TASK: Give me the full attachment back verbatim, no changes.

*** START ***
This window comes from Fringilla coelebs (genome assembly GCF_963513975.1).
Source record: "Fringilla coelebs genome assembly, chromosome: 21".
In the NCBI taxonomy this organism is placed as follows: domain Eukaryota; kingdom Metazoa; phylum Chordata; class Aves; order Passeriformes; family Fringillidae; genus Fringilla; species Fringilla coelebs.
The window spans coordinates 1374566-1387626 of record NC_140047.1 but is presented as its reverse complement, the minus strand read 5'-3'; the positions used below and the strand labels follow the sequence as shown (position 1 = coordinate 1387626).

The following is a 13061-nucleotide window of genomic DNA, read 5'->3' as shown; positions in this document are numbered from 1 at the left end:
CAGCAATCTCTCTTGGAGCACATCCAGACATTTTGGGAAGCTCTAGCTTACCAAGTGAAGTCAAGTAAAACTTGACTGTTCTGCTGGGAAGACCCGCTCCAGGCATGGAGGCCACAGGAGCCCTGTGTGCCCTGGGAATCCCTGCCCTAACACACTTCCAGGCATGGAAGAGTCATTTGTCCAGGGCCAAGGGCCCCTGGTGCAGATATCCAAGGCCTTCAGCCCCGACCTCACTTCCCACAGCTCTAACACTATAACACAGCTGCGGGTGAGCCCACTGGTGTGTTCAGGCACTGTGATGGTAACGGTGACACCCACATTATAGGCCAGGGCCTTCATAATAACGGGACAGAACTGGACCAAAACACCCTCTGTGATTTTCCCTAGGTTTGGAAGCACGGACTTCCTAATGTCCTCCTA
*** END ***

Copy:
This window comes from Fringilla coelebs (genome assembly GCF_963513975.1).
Source record: "Fringilla coelebs genome assembly, chromosome: 21".
In the NCBI taxonomy this organism is placed as follows: domain Eukaryota; kingdom Metazoa; phylum Chordata; class Aves; order Passeriformes; family Fringillidae; genus Fringilla; species Fringilla coelebs.
The window spans coordinates 1374566-1387626 of record NC_140047.1 but is presented as its reverse complement, the minus strand read 5'-3'; the positions used below and the strand labels follow the sequence as shown (position 1 = coordinate 1387626).

The following is a 13061-nucleotide window of genomic DNA, read 5'->3' as shown; positions in this document are numbered from 1 at the left end:
CAGCAATCTCTCTTGGAGCACATCCAGACATTTTGGGAAGCTCTAGCTTACCAAGTGAAGTCAAGTAAAACTTGACTGTTCTGCTGGGAAGACCCGCTCCAGGCATGGAGGCCACAGGAGCCCTGTGTGCCCTGGGAATCCCTGCCCTAACACACTTCCAGGCATGGAAGAGTCATTTGTCCAGGGCCAAGGGCCCCTGGTGCAGATATCCAAGGCCTTCAGCCCCGACCTCACTTCCCACAGCTCTAACACTATAACACAGCTGCGGGTGAGCCCACTGGTGTGTTCAGGCACTGTGATGGTAACGGTGACACCCACATTATAGGCCAGGGCCTTCATAATAACGGGACAGAACTGGACCAAAACACCCTCTGTGATTTTCCCTAGGTTTGGAAGCACGGACTTCCTAATGTCCTCCTA